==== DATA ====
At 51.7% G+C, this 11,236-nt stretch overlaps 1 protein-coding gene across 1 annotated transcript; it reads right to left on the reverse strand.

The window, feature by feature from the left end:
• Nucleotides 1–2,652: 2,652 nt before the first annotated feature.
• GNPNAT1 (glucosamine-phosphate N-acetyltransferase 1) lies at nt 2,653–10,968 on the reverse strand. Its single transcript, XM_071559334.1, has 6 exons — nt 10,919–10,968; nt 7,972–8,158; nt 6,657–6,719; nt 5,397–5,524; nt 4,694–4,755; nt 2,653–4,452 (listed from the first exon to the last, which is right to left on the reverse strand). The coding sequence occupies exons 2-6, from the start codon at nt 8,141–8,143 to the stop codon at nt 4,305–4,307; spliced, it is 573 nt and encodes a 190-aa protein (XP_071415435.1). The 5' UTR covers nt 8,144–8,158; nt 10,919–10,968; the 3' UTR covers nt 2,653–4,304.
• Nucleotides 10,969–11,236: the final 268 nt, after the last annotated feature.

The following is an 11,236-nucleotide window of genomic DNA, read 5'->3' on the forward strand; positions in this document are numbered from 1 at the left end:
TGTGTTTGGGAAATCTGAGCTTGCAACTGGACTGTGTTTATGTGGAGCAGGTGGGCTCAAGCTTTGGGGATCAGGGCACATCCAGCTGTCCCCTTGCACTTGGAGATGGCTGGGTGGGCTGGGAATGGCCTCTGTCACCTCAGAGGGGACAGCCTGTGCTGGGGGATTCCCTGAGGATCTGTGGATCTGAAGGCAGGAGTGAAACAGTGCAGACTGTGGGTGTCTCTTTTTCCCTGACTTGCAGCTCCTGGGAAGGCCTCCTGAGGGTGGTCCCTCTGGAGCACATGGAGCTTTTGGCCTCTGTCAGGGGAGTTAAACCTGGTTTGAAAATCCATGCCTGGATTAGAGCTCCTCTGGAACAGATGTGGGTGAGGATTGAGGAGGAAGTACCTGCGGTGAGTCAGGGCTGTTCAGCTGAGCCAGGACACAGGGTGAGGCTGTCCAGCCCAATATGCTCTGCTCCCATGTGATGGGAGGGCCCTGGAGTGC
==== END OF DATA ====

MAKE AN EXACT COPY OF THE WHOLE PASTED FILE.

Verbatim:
At 51.7% G+C, this 11,236-nt stretch overlaps 1 protein-coding gene across 1 annotated transcript; it reads right to left on the reverse strand.

The window, feature by feature from the left end:
• Nucleotides 1–2,652: 2,652 nt before the first annotated feature.
• GNPNAT1 (glucosamine-phosphate N-acetyltransferase 1) lies at nt 2,653–10,968 on the reverse strand. Its single transcript, XM_071559334.1, has 6 exons — nt 10,919–10,968; nt 7,972–8,158; nt 6,657–6,719; nt 5,397–5,524; nt 4,694–4,755; nt 2,653–4,452 (listed from the first exon to the last, which is right to left on the reverse strand). The coding sequence occupies exons 2-6, from the start codon at nt 8,141–8,143 to the stop codon at nt 4,305–4,307; spliced, it is 573 nt and encodes a 190-aa protein (XP_071415435.1). The 5' UTR covers nt 8,144–8,158; nt 10,919–10,968; the 3' UTR covers nt 2,653–4,304.
• Nucleotides 10,969–11,236: the final 268 nt, after the last annotated feature.

The following is an 11,236-nucleotide window of genomic DNA, read 5'->3' on the forward strand; positions in this document are numbered from 1 at the left end:
TGTGTTTGGGAAATCTGAGCTTGCAACTGGACTGTGTTTATGTGGAGCAGGTGGGCTCAAGCTTTGGGGATCAGGGCACATCCAGCTGTCCCCTTGCACTTGGAGATGGCTGGGTGGGCTGGGAATGGCCTCTGTCACCTCAGAGGGGACAGCCTGTGCTGGGGGATTCCCTGAGGATCTGTGGATCTGAAGGCAGGAGTGAAACAGTGCAGACTGTGGGTGTCTCTTTTTCCCTGACTTGCAGCTCCTGGGAAGGCCTCCTGAGGGTGGTCCCTCTGGAGCACATGGAGCTTTTGGCCTCTGTCAGGGGAGTTAAACCTGGTTTGAAAATCCATGCCTGGATTAGAGCTCCTCTGGAACAGATGTGGGTGAGGATTGAGGAGGAAGTACCTGCGGTGAGTCAGGGCTGTTCAGCTGAGCCAGGACACAGGGTGAGGCTGTCCAGCCCAATATGCTCTGCTCCCATGTGATGGGAGGGCCCTGGAGTGC